Awareness campaign accomplishments

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Kristina Wyman's picture
Caroline Critelli

Awareness campaigns are those ads that make you uncomfortable–the posters that speak out on certain topics like smoking, climate change and abuse. A lot of them are hard to hard to look at and often send a chill down your spine.

However, whether or not awareness campaigns actually make a difference and cause things to change for the better is definitely up for debate. Even though awareness campaigns are created with the best of intentions, it’s easy for people to look at them, feel bad for a little bit and then continue with their day. I know I do that all the time; I’m very good at disconnecting.

One good example would be a certain family member of mine. They have been smoking for most of their life, and I have spent countless hours trying to convince them to stop. When I was little, I would ask them to quit for my birthday—I know that’s very bleak—and now, I show them these types of posters in an attempt to scare them into quitting.

None of these efforts have worked. Putting a scary image in a magazine, website or on television isn’t going to stop someone from getting rid of a habit they’ve had for years or even convince people to speak out for a cause that they normally don’t think about.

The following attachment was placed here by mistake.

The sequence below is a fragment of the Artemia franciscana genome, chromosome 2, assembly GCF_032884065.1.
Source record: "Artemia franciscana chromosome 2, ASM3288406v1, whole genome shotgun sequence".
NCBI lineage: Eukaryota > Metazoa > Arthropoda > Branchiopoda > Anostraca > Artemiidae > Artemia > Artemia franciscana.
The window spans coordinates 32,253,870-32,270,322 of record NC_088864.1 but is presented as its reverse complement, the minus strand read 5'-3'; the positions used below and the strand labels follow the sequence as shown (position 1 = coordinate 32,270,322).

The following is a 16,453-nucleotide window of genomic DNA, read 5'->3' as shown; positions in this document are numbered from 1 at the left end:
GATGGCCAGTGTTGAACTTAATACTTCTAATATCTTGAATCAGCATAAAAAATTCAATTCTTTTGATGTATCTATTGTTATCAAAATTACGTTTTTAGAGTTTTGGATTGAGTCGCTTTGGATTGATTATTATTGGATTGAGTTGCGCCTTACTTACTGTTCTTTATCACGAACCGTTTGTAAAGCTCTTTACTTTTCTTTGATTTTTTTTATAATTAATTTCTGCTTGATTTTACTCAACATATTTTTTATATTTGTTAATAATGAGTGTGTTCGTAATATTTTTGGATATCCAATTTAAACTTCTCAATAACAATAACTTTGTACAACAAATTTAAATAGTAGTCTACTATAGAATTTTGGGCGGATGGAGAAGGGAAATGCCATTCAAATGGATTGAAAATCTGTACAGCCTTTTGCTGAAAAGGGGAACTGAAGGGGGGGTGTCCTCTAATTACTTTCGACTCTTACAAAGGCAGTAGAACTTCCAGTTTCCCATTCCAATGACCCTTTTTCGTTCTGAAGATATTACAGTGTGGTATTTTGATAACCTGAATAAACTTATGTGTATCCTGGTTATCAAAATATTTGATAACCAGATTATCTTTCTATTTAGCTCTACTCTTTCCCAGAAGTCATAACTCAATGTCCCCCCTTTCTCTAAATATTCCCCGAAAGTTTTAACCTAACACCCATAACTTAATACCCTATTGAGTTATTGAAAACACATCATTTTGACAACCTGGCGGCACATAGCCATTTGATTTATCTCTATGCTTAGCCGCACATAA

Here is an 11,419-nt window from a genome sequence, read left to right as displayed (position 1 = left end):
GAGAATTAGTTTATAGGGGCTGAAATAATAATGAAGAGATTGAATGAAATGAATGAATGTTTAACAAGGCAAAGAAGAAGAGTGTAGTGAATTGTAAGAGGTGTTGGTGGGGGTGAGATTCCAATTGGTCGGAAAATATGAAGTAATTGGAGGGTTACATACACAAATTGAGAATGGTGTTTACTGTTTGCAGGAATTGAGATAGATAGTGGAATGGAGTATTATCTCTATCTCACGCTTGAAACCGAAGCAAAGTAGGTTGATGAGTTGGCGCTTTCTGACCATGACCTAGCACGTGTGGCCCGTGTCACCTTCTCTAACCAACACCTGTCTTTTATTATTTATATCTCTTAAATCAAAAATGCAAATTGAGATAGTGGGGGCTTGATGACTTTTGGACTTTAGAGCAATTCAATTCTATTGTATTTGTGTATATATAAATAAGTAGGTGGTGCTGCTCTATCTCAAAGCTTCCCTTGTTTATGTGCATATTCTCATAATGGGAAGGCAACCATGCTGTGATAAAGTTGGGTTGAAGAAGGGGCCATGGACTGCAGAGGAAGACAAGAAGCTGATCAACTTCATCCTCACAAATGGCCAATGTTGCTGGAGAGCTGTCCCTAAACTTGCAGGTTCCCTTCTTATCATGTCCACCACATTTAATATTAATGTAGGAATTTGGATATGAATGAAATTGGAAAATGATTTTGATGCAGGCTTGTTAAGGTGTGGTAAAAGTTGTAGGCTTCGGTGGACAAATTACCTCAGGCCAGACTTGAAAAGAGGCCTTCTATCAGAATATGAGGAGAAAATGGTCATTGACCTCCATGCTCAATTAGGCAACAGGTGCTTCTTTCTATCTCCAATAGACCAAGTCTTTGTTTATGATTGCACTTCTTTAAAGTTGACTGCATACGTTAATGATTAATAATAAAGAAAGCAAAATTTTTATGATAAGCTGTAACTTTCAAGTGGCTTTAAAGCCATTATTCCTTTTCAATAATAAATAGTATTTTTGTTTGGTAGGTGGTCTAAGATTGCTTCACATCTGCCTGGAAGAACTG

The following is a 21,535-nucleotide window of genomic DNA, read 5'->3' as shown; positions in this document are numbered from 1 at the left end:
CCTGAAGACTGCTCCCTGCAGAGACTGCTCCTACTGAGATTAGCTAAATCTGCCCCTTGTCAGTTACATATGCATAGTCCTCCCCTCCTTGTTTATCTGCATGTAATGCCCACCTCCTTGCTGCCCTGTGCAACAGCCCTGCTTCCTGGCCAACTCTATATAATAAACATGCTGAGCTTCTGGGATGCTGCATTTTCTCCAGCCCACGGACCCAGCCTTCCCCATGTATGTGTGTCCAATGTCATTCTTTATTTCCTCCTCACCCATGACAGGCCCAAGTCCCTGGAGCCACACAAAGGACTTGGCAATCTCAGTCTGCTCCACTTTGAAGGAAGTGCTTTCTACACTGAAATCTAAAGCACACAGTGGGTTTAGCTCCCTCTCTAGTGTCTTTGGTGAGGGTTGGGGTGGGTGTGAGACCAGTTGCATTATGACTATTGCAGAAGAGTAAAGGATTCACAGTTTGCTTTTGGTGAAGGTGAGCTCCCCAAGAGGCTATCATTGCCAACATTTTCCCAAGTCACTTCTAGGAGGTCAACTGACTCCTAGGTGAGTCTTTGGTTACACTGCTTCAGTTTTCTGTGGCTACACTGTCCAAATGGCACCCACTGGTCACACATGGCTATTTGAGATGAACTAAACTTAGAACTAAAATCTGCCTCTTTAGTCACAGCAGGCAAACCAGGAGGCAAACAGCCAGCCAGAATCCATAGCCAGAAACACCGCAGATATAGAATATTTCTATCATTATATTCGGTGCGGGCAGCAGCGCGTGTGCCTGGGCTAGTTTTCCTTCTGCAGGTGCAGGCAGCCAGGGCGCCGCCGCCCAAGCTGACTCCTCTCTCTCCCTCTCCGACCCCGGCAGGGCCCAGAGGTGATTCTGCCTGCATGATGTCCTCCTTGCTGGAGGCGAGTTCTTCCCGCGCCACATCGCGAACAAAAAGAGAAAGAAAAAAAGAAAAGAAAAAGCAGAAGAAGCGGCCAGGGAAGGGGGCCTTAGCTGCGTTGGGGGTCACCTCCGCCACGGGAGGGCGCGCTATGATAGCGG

Now, I’m sure there’s a very small group of people who have been affected by these campaigns. People who have been so moved by them that they actually made a positive change in their lives. That’s the thing about these campaigns: they are aimed towards individuals, not a large group of people. Individuals are a much more difficult audience to reach than a group of people because when you’re by yourself, it’s easy to look at one of these ads, think “that sucks,” then continue with your life.

There are certain awareness campaigns that I think do attract decent amount of attention and cause some change. Ones that actually tell you to do something, like get a flu shot or donate money, are a lot better than ones that are just stating that something’s bad. Giving people something that they can actually do about an issue is more helpful than relaying the fact that it’s bad. Yes, smoking is bad; I’m aware. But put a sad picture of a puppy with an address to send money, and stuff’s going to actually get done.

There is certainly nothing negative that comes out of awareness campaigns, except maybe some very traumatized people, but that’s pretty minor. There are just types of these campaigns that work better than others. But of course, awareness campaigns that just freak people out are better than nothing.

Even though they might not directly cause things to get done for the issue at hand, at least they are placing these ideas in people’s minds for a little bit. And that’s the whole point of them: to raise awareness. If there isn’t an actual result that comes out of them besides people becoming more mindful on life issues, it’s not really a big deal. Some ads are just meant to shock people, and that’s enough.

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